A Two Day Conference on Decolonial Visual Cultures in the Age of the Capitalocene
May 12-13, 2017
UC Santa Cruz
Organized by T.J. Demos and Laurie Palmer, with Rachel Nelson and Chessa Adsit-Morris
Extraction designates capitalism’s fundamental logic of withdrawal—of value, nutrients, energy, labor, time—from people, lands, culture, life-forms, the elements, without corresponding deposit (except as externalities of non-value in the form of pollution, waste, climate change, illness, and death). It forms hierarchies of power around divisions that are racially, ethnically, sexually, and ecologically inscribed. How can we understand the diverse cultures of extraction in relation to histories of colonialism, green capitalism, the Anthropocene and Capitalocene, and how are these cultures being visualized?
Equally, how is extraction, as a fundamental logic of living and dying in the era of fossil fuel capitalism and catastrophic climate change, being visualized, negotiated, and contested at the individual and collective levels, including by cultural producers such as socially engaged artists, anti-colonial legal activists, Indigenous water protectors, media theorists, writers, architects, and designers, as much as by scientists and policy makers? Faced with multiple tipping points moving us implacably toward a catastrophic environmentally altered future—and now with a US president hostile to climate science and industrial regulations—how might we create possibilities for living non-extractively in ways singular and plural today?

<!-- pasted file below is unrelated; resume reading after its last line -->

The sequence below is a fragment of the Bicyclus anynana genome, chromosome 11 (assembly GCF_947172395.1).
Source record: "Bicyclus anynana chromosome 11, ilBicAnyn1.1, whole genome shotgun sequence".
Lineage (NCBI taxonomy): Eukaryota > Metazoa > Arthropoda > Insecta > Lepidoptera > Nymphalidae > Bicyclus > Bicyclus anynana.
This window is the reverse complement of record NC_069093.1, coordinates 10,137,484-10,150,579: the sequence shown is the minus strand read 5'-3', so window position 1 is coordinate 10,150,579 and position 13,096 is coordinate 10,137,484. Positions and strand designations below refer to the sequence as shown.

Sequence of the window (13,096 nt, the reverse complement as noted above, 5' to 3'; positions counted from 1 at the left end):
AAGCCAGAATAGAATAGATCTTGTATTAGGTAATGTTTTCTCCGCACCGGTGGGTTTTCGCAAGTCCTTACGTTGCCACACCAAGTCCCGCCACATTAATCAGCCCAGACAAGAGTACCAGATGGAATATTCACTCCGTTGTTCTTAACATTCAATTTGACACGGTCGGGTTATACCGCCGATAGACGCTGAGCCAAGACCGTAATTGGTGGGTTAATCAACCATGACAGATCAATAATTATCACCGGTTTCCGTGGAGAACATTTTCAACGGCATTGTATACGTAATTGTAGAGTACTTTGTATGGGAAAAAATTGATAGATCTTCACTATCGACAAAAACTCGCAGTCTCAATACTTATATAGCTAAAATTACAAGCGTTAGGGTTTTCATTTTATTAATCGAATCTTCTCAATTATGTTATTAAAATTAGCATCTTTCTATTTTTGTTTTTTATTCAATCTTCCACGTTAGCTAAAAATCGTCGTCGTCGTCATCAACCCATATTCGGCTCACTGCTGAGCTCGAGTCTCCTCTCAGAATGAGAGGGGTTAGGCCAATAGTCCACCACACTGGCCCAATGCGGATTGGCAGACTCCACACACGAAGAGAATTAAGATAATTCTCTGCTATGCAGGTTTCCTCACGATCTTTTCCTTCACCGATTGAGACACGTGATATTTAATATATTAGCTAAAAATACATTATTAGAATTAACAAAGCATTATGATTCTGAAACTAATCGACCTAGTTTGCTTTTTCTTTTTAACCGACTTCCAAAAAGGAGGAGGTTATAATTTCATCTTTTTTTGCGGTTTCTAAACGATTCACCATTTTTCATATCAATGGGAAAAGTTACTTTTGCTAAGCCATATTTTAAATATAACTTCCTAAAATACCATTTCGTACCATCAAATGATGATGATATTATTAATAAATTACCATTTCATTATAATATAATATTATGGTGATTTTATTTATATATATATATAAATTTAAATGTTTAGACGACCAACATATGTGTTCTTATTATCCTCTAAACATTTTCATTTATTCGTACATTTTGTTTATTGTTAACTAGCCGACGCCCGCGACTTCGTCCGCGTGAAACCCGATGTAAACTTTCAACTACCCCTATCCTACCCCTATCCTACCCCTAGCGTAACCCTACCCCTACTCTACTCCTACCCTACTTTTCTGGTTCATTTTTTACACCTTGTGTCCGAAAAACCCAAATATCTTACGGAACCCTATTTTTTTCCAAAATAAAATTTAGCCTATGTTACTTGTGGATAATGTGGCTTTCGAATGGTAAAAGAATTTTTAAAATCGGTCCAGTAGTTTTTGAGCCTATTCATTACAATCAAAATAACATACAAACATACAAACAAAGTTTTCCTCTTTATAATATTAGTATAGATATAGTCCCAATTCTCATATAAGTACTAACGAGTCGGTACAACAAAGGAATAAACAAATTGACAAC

Confirmed speakers include: Angela Anderson, Caleb Behn, Isabelle Carbonell, T.J. Demos, Brian Holmes, Mary Hsia-Coron and Andy Hsia-Coron, Kyle Lane-McKinley, Ann López, Jason Moore, Laurie Palmer, Claire Pentecost, Anne Quirynen, Martin Rizzo, and Wašté Win Young.
Fri, May 12, 10:30-6:00 (Colleges Nine and Ten Multipurpose Room, UC Santa Cruz) (Parking passes are for sale ($8, cash only) from parking attendants at the Core West parking lot. For map and more info, see here. Shuttles are available between the Core West lot and the College 9/10 Multipurpose Room.)
10:30-10:40: Introduction: Laurie Palmer and Tj Demos
10:40-11:30: Jason Moore
11:30-1:00 Angela Anderson (screening of part of Unearthing Disaster (2013), Q&A moderated by Alex Moore
1:00-3:00 Lunch / Breakout groups / A UC Santa Cruz Walking Tour with Kyle Lane-McKinley and Blaize Wilkinson: The University in the Age of Extraction
3:00-4:30: Anne Quirynen; and Claire Pentecost; Q&A moderated by Chessa Adsit-Morris
4:30-6:00: Screening of Fractured Land (75min) with introduction by Caleb Behn
Sat, May 13, 10:00-4:30 (Nonviolent Resource Center, 612 Ocean St, Santa Cruz)
10:00-12:00 Caleb Behn; Wašté Win Young; and Brian Holmes; Q&A moderated by Rachel Nelson
12:30-2:30: Lunch / Breakout groups / An Anti-Colonial Santa Cruz Walk with Martin Rizzo